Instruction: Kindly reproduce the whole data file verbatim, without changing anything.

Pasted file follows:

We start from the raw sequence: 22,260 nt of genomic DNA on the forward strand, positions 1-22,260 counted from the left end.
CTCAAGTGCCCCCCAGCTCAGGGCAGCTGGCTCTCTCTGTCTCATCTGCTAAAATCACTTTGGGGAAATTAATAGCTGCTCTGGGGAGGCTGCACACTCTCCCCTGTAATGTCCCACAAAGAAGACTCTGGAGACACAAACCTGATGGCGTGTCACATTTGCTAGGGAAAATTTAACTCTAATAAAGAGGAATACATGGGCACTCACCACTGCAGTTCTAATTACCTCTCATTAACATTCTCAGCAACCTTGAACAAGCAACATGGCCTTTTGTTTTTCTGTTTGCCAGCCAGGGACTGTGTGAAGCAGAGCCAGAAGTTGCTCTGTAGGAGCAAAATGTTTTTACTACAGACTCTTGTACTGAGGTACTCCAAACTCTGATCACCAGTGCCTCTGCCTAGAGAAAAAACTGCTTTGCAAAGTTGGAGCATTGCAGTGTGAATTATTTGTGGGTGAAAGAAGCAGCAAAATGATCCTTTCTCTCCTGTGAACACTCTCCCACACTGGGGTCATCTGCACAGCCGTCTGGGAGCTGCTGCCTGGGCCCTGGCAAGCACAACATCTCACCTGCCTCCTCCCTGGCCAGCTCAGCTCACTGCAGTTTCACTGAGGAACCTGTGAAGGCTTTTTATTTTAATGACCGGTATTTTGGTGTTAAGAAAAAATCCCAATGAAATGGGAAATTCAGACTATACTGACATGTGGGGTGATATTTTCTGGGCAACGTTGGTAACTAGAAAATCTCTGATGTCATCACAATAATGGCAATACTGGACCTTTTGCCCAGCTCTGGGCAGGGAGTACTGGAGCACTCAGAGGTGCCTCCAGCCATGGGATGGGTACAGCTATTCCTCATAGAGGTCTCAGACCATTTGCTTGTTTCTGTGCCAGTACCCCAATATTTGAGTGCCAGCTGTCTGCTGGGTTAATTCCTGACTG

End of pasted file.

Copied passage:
We start from the raw sequence: 22,260 nt of genomic DNA on the forward strand, positions 1-22,260 counted from the left end.
CTCAAGTGCCCCCCAGCTCAGGGCAGCTGGCTCTCTCTGTCTCATCTGCTAAAATCACTTTGGGGAAATTAATAGCTGCTCTGGGGAGGCTGCACACTCTCCCCTGTAATGTCCCACAAAGAAGACTCTGGAGACACAAACCTGATGGCGTGTCACATTTGCTAGGGAAAATTTAACTCTAATAAAGAGGAATACATGGGCACTCACCACTGCAGTTCTAATTACCTCTCATTAACATTCTCAGCAACCTTGAACAAGCAACATGGCCTTTTGTTTTTCTGTTTGCCAGCCAGGGACTGTGTGAAGCAGAGCCAGAAGTTGCTCTGTAGGAGCAAAATGTTTTTACTACAGACTCTTGTACTGAGGTACTCCAAACTCTGATCACCAGTGCCTCTGCCTAGAGAAAAAACTGCTTTGCAAAGTTGGAGCATTGCAGTGTGAATTATTTGTGGGTGAAAGAAGCAGCAAAATGATCCTTTCTCTCCTGTGAACACTCTCCCACACTGGGGTCATCTGCACAGCCGTCTGGGAGCTGCTGCCTGGGCCCTGGCAAGCACAACATCTCACCTGCCTCCTCCCTGGCCAGCTCAGCTCACTGCAGTTTCACTGAGGAACCTGTGAAGGCTTTTTATTTTAATGACCGGTATTTTGGTGTTAAGAAAAAATCCCAATGAAATGGGAAATTCAGACTATACTGACATGTGGGGTGATATTTTCTGGGCAACGTTGGTAACTAGAAAATCTCTGATGTCATCACAATAATGGCAATACTGGACCTTTTGCCCAGCTCTGGGCAGGGAGTACTGGAGCACTCAGAGGTGCCTCCAGCCATGGGATGGGTACAGCTATTCCTCATAGAGGTCTCAGACCATTTGCTTGTTTCTGTGCCAGTACCCCAATATTTGAGTGCCAGCTGTCTGCTGGGTTAATTCCTGACTG